The Social Life of the Japanese Print
Bradley M. Bailey (Section 01)
Japanese woodblock prints, or ukiyo-e (‘pictures of the floating world’), are perhaps the best known form of Japanese art. From the late seventeenth century until the present day, ukiyo-e have played greatly varied and significant roles in Japanese society, including illustrations for folktales, portraits of famed courtesans and kabuki actors, souvenirs of historical sites, explicit erotica, secret calendars, board games and fan designs, reportage of contemporary events, and even as precious art objects to be collected and cherished. This course will examine the medium of the Japanese woodblock print both as a representation of a flourishing urban society and also as the means by which that flourishing was made possible; the prolific artists, publishers, carvers, colorists, government censors, and the citizenry of the capital all contributed to a massive and thriving industry and trade in ukiyo-e. It will conclude with an examination of the influence of ukiyo-e on European and American artists. In addition, the course will focus on firsthand examination of the objects themselves, drawing from the Mead’s collection of over 4,000 Japanese prints, allowing students to develop skills of connoisseurship and a deep understanding of the technological evolution of print-making over the course of nearly four hundred years. In addition to more traditional assignments, students will learn to craft practical texts germane to working in a museum, including condition reports, accession proposals, label texts, and catalogue entries.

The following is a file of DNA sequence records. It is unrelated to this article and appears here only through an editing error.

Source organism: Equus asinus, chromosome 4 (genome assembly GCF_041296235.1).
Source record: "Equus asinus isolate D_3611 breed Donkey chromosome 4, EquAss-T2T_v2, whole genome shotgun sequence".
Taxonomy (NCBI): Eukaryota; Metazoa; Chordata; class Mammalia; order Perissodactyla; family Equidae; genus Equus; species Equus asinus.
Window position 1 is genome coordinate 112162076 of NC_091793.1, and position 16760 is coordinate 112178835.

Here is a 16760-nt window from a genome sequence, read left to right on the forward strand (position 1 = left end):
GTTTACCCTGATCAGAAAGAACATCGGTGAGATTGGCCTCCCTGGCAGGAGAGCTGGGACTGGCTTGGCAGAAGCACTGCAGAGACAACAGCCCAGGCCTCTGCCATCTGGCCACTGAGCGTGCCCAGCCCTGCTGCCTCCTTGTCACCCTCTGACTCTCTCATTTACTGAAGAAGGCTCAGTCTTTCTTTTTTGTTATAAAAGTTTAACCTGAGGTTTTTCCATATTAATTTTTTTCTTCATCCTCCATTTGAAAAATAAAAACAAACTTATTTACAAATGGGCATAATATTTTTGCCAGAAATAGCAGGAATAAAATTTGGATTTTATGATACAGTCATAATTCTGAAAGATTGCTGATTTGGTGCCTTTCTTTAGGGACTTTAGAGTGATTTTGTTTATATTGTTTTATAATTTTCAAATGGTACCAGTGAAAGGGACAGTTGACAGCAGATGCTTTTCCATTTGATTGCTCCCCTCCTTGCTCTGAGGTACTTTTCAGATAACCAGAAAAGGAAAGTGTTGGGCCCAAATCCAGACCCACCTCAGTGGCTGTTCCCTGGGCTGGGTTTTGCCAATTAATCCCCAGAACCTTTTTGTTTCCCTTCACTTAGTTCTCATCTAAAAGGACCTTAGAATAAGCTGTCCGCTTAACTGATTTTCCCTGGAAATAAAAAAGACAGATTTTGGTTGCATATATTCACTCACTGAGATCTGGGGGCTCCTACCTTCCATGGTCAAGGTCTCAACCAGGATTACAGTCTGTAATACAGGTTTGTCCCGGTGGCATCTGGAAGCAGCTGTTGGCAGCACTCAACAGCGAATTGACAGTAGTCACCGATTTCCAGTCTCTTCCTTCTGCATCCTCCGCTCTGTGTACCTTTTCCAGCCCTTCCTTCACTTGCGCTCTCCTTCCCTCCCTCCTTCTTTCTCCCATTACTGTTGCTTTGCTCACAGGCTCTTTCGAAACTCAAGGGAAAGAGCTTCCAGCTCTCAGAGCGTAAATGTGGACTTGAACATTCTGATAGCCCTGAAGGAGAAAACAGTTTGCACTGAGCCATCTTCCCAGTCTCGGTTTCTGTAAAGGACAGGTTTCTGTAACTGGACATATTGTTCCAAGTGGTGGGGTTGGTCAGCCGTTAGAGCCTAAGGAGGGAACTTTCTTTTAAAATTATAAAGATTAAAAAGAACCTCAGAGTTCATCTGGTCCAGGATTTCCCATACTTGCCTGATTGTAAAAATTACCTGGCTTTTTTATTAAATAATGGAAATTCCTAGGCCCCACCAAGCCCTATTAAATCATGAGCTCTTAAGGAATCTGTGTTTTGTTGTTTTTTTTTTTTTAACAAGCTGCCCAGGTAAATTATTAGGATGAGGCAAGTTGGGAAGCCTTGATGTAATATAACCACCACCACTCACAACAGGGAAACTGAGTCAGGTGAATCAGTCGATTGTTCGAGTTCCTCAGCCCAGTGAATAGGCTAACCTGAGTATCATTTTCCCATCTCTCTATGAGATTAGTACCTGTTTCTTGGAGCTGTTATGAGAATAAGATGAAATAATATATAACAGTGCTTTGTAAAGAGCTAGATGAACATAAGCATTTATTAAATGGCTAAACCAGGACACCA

Limited to 20 students. Spring Semester. Post-doctoral Fellow Bailey.
If Overenrolled: Preference will be given to ASLC and ARHA majors and seniors.